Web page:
From fresh, leafy greens to ripe heirloom tomatoes, a bounty of free seasonal produce will soon be available to seniors in the hamlet of New Cassel.

A nutritional program focused on promoting wellness and healthy eating will begin next month at Magnolia Gardens, a low-income housing development for seniors.

The Fresh from the Garden Program is a partnership between North Hempstead Town and EAC Network, a Hempstead-based social services nonprofit serving Long Island and the rest of the metropolitan area.

With monthly produce deliveries, nutrition talks and cooking demonstrations, the program aims to equip seniors with the tools they need to improve their health.

At a kickoff event last week hosted by Magnolia Gardens, Town Supervisor Judi Bosworth said that the board was “so pleased” to be working with EAC Network on the program, which she said was “like bringing a farmers market right to their doorstep.”

New Cassel residents 60 years and older who meet income qualifications can sign up by calling EAC Network. The nonprofit has already begun reviewing applicants, for whom rent is 30 percent of their income, town officials said. Students from Hofstra University’s Center for Civic Engagement are assisting with outreach and enrolling new members.

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Fresh produce from Long Island CARES Food Bank and other local farmers markets will begin on April 1. Monthly nutrition discussions with a registered dietitian from Northwell Health will start on March 22 at Magnolia Gardens, with topics to address shopping and cooking on a tight budget, and reducing nutritional risks for chronic disease.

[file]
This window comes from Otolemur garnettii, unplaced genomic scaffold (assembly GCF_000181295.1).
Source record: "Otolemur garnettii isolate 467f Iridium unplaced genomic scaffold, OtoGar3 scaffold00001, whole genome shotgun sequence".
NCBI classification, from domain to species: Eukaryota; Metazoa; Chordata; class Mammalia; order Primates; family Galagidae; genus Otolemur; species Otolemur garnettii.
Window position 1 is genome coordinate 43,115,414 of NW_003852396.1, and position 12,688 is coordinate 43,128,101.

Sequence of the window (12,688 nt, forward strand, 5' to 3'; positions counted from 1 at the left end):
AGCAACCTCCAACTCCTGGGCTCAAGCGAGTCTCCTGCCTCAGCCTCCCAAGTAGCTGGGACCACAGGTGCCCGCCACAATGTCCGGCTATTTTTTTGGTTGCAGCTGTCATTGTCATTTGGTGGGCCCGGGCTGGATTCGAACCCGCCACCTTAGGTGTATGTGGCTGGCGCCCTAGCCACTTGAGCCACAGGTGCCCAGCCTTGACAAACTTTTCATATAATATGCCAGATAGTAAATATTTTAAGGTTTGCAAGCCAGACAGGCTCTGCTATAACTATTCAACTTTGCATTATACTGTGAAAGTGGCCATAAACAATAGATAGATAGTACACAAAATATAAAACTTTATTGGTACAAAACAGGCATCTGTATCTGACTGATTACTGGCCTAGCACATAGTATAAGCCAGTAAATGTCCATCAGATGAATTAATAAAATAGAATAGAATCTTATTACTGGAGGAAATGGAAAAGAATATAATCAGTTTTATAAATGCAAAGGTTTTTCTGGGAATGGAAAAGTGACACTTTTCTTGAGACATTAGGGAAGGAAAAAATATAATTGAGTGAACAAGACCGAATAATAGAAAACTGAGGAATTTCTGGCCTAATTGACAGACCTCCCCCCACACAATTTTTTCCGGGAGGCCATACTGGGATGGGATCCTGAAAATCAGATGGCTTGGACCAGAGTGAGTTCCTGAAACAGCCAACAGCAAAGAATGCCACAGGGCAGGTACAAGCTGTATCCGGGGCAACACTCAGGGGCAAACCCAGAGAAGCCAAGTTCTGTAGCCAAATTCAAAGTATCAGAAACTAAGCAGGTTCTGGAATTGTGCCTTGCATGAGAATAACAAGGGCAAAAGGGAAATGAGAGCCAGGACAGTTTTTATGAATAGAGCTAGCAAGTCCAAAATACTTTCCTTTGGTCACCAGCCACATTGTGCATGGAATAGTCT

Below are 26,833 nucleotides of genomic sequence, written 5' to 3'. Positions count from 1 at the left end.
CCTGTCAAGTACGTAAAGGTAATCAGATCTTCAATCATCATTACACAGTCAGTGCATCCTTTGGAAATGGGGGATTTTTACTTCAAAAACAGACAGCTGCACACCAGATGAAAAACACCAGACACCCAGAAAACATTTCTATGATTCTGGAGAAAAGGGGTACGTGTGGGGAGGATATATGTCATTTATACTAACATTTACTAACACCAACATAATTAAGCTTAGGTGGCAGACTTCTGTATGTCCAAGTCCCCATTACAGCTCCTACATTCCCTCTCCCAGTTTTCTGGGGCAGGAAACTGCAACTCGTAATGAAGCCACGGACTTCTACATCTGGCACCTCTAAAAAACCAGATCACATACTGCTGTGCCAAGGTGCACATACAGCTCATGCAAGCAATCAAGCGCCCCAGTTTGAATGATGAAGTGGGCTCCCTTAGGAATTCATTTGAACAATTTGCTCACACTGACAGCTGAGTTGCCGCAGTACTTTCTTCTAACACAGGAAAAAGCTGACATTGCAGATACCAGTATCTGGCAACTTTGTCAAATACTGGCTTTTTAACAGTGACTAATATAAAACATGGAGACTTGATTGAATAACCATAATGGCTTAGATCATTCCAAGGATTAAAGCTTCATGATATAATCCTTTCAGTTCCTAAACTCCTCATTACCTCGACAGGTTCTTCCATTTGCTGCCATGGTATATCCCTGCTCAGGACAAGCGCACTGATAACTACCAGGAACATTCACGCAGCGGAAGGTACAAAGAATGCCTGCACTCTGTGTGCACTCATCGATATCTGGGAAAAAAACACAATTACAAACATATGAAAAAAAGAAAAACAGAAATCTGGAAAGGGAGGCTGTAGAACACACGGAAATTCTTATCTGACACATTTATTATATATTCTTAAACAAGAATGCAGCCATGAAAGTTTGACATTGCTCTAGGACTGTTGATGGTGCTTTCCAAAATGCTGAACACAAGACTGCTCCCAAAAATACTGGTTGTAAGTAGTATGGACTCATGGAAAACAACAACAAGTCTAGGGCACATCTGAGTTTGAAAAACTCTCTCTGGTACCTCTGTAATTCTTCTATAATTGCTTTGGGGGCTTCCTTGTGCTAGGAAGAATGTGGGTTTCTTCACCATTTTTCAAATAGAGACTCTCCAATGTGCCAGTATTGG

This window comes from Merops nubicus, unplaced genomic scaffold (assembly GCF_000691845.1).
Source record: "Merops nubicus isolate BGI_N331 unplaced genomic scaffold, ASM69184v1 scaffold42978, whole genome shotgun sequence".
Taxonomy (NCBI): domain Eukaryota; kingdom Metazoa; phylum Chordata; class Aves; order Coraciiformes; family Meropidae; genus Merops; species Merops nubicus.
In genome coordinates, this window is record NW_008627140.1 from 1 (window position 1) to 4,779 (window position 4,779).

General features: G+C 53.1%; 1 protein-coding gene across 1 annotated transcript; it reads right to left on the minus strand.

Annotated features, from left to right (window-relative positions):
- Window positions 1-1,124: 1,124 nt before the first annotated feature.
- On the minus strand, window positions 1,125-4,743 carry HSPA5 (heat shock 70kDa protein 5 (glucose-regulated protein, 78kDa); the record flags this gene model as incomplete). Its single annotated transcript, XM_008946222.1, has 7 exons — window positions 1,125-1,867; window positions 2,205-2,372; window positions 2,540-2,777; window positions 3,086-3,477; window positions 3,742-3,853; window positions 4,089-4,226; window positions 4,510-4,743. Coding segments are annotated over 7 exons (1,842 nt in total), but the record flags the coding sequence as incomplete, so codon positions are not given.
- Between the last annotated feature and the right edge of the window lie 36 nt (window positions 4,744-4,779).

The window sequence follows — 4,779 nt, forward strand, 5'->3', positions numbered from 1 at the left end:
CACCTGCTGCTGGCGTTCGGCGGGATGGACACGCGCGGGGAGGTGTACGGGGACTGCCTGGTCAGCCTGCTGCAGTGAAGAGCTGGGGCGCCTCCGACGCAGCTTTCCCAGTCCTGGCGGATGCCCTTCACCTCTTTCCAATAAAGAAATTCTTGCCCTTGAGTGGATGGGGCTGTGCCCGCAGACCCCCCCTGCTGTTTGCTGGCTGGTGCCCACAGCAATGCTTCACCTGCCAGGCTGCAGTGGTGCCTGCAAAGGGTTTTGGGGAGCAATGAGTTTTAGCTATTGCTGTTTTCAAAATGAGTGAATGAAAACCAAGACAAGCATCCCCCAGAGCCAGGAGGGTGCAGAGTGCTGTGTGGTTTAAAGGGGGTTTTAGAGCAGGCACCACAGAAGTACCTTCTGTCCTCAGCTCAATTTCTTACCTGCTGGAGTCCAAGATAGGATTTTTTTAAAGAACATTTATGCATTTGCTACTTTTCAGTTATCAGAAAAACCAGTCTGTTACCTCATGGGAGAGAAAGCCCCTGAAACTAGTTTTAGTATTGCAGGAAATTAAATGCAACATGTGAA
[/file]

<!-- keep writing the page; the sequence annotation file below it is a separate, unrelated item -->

Councilwoman Viviana Russell said the program “hit home to what is necessary in the community,” with many seniors unaware of the available community resources.

Food access issues have long persisted in the area, which several town officials described as a food desert. There are few grocery stores in the neighborhood, and a large portion of the senior citizen population is homebound, officials said.

“People who live here don’t have many choices,” said Carol O’Neill, a senior director at EAC Network, adding that there was only one grocery near Magnolia Gardens, which is located at 899 Broadway in Westbury.

The program is funded by two $20,000 grants from Long Island Community Foundation and Bank of America, O’Neill said.

Magnolia Gardens residents welcomed the program with enthusiasm, particularly thrilled that it was coming right to their doorstep.

“The fresh vegetables are really a winner,” said Shelley Sutton, 54, whose husband is eligible for the program. “Stores are so expensive, and we don’t have a big income.”

Sylvia Baines, 72, said she’s already put her name down, and that the program would aid seniors reluctant to ask for help.

“A lot of people in the community may not eat properly,” Baines said. “I didn’t get to be this age by eating junk food.”

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